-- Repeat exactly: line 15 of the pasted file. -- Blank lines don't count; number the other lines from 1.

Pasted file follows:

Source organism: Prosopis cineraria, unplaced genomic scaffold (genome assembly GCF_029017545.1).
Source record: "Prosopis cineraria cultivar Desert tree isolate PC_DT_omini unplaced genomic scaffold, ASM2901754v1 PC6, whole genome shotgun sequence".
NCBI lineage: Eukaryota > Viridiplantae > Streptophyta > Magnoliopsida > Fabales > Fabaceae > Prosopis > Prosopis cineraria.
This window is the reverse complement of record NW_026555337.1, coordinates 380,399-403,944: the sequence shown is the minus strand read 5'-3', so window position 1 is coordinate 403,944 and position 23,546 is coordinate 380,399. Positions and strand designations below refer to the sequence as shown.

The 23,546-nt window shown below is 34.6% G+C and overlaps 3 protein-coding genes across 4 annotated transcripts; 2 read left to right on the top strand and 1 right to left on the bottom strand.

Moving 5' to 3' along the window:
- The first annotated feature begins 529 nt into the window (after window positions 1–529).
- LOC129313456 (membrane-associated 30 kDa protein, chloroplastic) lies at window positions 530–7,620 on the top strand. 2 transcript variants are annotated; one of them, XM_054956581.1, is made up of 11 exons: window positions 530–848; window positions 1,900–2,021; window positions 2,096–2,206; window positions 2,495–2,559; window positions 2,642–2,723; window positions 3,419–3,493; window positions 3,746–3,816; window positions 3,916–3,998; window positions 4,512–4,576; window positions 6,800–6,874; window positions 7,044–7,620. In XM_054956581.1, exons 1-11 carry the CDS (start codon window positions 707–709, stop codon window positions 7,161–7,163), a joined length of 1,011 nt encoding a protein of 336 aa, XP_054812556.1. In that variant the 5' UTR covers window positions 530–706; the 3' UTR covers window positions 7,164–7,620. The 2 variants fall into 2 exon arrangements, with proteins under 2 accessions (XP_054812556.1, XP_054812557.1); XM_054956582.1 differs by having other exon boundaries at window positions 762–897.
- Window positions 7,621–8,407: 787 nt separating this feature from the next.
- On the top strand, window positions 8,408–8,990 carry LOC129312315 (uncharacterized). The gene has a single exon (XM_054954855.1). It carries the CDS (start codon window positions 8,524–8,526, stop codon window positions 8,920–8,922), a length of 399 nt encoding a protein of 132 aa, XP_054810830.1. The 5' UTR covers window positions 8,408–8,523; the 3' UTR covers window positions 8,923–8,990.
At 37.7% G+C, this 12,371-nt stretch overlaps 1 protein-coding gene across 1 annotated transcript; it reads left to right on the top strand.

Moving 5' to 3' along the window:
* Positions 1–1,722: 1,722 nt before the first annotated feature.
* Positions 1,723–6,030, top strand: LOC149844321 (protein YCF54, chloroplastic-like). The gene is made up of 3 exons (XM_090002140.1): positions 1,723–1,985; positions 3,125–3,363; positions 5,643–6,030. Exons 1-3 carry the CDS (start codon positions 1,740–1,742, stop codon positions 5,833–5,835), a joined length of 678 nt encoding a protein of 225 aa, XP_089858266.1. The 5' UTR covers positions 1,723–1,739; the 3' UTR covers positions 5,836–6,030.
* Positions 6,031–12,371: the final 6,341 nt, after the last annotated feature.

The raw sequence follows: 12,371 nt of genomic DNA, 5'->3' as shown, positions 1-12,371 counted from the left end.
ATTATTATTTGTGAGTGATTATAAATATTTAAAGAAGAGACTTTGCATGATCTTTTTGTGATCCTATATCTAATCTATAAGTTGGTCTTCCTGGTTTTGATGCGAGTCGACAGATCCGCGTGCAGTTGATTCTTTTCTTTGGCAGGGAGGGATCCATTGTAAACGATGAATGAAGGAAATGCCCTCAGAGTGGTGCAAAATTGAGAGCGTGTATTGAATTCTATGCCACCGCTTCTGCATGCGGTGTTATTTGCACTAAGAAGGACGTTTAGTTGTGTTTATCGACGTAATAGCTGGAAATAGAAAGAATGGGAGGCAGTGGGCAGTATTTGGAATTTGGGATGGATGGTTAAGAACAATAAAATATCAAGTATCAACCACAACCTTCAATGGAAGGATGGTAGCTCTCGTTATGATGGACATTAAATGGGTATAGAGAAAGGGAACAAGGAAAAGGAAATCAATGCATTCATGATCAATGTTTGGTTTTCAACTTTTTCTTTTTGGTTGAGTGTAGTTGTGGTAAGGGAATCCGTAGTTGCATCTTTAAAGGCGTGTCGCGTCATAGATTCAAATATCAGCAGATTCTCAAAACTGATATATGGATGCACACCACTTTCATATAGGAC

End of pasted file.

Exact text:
* Positions 6,031–12,371: the final 6,341 nt, after the last annotated feature.